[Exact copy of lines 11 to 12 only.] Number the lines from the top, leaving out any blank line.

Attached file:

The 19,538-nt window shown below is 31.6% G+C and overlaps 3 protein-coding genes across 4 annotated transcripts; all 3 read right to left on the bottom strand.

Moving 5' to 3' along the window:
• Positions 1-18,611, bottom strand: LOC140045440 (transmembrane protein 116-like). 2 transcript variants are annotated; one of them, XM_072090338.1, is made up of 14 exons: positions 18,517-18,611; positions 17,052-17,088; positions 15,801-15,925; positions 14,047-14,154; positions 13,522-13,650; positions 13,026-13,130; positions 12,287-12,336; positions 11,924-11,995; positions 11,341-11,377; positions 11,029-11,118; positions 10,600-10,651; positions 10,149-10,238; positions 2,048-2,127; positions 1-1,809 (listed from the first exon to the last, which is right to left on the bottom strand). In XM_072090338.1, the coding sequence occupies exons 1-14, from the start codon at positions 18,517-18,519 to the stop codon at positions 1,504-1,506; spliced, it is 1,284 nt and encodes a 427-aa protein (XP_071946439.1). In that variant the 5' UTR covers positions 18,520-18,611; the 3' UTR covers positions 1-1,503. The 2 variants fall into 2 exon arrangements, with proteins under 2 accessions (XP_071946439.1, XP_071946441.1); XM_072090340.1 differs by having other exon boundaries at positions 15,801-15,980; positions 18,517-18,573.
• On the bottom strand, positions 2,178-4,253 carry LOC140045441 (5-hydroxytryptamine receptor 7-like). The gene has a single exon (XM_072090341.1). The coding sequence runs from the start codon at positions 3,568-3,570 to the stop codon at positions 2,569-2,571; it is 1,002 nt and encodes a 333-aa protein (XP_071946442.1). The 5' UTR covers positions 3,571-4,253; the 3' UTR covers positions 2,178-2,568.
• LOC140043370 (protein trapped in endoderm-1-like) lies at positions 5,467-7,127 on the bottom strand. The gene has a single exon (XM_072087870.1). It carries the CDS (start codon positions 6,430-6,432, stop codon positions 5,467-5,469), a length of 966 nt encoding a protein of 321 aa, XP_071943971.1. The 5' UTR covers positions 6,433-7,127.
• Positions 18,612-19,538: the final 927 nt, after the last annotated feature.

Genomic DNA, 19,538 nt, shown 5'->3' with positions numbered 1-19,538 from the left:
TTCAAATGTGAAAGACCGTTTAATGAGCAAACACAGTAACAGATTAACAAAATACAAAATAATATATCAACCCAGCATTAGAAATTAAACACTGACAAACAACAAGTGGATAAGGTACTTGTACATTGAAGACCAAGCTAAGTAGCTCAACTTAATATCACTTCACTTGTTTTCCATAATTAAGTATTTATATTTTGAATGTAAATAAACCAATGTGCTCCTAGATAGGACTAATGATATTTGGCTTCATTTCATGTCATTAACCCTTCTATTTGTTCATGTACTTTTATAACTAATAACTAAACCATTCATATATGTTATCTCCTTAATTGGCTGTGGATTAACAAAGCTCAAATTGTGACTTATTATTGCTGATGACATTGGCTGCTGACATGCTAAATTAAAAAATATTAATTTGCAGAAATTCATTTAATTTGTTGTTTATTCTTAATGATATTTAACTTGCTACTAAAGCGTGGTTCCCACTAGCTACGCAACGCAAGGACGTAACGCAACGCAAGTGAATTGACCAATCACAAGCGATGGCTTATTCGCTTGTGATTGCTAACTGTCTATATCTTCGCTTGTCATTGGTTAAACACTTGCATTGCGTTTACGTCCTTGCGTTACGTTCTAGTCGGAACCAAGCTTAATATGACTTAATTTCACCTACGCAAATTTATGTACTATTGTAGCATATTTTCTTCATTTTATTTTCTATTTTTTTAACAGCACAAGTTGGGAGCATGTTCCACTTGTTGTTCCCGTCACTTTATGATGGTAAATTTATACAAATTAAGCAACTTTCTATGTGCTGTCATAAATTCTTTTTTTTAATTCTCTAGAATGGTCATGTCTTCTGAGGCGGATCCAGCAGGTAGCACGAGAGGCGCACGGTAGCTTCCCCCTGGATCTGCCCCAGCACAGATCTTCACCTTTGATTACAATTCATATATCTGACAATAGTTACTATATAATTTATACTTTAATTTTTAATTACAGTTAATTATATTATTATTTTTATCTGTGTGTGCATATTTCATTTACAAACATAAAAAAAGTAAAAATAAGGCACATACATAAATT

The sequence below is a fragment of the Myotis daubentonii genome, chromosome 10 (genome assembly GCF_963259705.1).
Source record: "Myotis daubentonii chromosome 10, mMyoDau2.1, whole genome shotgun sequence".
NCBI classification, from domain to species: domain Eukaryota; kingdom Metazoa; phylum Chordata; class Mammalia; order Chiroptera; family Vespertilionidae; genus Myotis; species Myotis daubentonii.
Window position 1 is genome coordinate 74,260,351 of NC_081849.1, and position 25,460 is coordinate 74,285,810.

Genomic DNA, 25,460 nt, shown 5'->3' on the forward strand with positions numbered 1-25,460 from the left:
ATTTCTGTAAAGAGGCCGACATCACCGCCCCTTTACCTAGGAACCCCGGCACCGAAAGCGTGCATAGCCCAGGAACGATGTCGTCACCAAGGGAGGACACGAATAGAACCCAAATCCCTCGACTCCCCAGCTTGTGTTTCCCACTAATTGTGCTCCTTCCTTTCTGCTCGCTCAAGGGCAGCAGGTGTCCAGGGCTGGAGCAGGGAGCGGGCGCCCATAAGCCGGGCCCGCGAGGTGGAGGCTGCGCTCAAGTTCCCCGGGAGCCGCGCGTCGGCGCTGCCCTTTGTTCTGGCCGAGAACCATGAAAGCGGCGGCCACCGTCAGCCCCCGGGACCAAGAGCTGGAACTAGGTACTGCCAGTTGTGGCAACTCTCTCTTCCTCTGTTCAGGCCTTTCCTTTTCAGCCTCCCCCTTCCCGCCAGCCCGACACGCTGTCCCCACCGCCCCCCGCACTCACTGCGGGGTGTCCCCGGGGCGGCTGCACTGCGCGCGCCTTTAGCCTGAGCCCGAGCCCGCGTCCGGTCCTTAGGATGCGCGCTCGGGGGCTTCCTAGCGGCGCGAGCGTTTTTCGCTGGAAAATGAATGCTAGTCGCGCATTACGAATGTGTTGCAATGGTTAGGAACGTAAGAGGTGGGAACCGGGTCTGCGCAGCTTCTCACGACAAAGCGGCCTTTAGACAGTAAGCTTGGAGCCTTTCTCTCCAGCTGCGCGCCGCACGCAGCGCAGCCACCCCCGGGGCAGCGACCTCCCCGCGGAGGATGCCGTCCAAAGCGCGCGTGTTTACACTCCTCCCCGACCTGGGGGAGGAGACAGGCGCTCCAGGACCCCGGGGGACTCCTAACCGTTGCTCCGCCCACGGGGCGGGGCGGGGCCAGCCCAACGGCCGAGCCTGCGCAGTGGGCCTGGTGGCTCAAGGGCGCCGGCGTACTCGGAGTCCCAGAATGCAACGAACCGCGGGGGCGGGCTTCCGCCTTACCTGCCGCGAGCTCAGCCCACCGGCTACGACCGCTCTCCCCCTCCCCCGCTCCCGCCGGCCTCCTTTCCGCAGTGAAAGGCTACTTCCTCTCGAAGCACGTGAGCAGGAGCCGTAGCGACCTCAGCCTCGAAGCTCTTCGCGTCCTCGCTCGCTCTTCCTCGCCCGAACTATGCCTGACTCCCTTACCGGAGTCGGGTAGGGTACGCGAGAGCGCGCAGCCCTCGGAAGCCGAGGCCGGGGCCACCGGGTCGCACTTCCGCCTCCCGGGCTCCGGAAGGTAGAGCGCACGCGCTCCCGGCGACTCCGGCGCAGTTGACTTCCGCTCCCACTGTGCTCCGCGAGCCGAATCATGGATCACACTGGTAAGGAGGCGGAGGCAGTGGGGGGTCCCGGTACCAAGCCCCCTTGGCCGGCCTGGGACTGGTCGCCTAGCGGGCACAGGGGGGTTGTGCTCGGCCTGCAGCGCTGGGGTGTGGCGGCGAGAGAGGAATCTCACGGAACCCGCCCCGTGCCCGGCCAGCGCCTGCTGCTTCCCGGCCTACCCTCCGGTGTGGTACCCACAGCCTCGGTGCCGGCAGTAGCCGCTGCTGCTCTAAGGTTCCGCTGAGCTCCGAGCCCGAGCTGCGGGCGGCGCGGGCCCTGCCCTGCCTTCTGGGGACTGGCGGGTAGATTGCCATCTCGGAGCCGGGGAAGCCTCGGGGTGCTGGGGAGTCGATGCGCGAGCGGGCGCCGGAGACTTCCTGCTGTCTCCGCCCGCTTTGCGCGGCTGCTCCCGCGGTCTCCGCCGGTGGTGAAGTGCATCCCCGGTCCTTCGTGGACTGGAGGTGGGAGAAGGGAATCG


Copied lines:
NCBI classification, from domain to species: domain Eukaryota; kingdom Metazoa; phylum Chordata; class Mammalia; order Chiroptera; family Vespertilionidae; genus Myotis; species Myotis daubentonii.
Window position 1 is genome coordinate 74,260,351 of NC_081849.1, and position 25,460 is coordinate 74,285,810.